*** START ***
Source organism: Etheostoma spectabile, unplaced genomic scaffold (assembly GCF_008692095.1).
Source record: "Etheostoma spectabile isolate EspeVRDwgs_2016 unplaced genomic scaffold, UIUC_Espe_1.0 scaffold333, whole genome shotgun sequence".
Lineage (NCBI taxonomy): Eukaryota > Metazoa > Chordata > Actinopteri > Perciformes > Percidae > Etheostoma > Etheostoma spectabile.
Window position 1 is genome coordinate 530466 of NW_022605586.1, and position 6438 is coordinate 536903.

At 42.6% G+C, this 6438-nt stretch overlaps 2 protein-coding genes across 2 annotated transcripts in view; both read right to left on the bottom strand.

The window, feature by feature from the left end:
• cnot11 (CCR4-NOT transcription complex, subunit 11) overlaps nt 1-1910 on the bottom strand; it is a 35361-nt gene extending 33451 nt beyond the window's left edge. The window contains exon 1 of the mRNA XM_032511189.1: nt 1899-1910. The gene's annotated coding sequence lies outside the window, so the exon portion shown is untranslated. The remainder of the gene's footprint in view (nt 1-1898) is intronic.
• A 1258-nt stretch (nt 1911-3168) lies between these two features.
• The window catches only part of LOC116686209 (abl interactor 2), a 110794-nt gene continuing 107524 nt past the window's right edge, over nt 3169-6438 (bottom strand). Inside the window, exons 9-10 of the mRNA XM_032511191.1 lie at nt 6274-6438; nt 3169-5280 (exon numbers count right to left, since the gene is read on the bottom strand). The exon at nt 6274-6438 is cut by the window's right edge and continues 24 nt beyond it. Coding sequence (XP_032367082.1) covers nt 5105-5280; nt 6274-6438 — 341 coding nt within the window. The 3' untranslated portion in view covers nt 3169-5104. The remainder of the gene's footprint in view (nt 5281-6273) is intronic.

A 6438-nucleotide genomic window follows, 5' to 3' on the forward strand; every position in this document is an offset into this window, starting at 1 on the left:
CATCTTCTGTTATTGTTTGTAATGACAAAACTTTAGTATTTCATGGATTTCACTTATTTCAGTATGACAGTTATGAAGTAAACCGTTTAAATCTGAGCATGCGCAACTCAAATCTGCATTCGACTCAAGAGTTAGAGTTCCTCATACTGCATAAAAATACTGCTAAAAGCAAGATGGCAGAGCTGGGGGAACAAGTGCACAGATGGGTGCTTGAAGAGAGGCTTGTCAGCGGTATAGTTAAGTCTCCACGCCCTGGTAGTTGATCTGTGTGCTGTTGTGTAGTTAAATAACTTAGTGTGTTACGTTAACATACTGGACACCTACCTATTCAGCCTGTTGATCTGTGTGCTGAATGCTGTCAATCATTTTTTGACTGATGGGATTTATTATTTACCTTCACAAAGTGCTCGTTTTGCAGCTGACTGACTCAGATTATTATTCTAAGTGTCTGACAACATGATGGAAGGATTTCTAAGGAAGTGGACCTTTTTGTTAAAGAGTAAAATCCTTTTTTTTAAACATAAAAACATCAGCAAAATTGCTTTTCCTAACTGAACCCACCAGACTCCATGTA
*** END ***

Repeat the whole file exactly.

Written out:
Source organism: Etheostoma spectabile, unplaced genomic scaffold (assembly GCF_008692095.1).
Source record: "Etheostoma spectabile isolate EspeVRDwgs_2016 unplaced genomic scaffold, UIUC_Espe_1.0 scaffold333, whole genome shotgun sequence".
Lineage (NCBI taxonomy): Eukaryota > Metazoa > Chordata > Actinopteri > Perciformes > Percidae > Etheostoma > Etheostoma spectabile.
Window position 1 is genome coordinate 530466 of NW_022605586.1, and position 6438 is coordinate 536903.

At 42.6% G+C, this 6438-nt stretch overlaps 2 protein-coding genes across 2 annotated transcripts in view; both read right to left on the bottom strand.

The window, feature by feature from the left end:
• cnot11 (CCR4-NOT transcription complex, subunit 11) overlaps nt 1-1910 on the bottom strand; it is a 35361-nt gene extending 33451 nt beyond the window's left edge. The window contains exon 1 of the mRNA XM_032511189.1: nt 1899-1910. The gene's annotated coding sequence lies outside the window, so the exon portion shown is untranslated. The remainder of the gene's footprint in view (nt 1-1898) is intronic.
• A 1258-nt stretch (nt 1911-3168) lies between these two features.
• The window catches only part of LOC116686209 (abl interactor 2), a 110794-nt gene continuing 107524 nt past the window's right edge, over nt 3169-6438 (bottom strand). Inside the window, exons 9-10 of the mRNA XM_032511191.1 lie at nt 6274-6438; nt 3169-5280 (exon numbers count right to left, since the gene is read on the bottom strand). The exon at nt 6274-6438 is cut by the window's right edge and continues 24 nt beyond it. Coding sequence (XP_032367082.1) covers nt 5105-5280; nt 6274-6438 — 341 coding nt within the window. The 3' untranslated portion in view covers nt 3169-5104. The remainder of the gene's footprint in view (nt 5281-6273) is intronic.

A 6438-nucleotide genomic window follows, 5' to 3' on the forward strand; every position in this document is an offset into this window, starting at 1 on the left:
CATCTTCTGTTATTGTTTGTAATGACAAAACTTTAGTATTTCATGGATTTCACTTATTTCAGTATGACAGTTATGAAGTAAACCGTTTAAATCTGAGCATGCGCAACTCAAATCTGCATTCGACTCAAGAGTTAGAGTTCCTCATACTGCATAAAAATACTGCTAAAAGCAAGATGGCAGAGCTGGGGGAACAAGTGCACAGATGGGTGCTTGAAGAGAGGCTTGTCAGCGGTATAGTTAAGTCTCCACGCCCTGGTAGTTGATCTGTGTGCTGTTGTGTAGTTAAATAACTTAGTGTGTTACGTTAACATACTGGACACCTACCTATTCAGCCTGTTGATCTGTGTGCTGAATGCTGTCAATCATTTTTTGACTGATGGGATTTATTATTTACCTTCACAAAGTGCTCGTTTTGCAGCTGACTGACTCAGATTATTATTCTAAGTGTCTGACAACATGATGGAAGGATTTCTAAGGAAGTGGACCTTTTTGTTAAAGAGTAAAATCCTTTTTTTTAAACATAAAAACATCAGCAAAATTGCTTTTCCTAACTGAACCCACCAGACTCCATGTA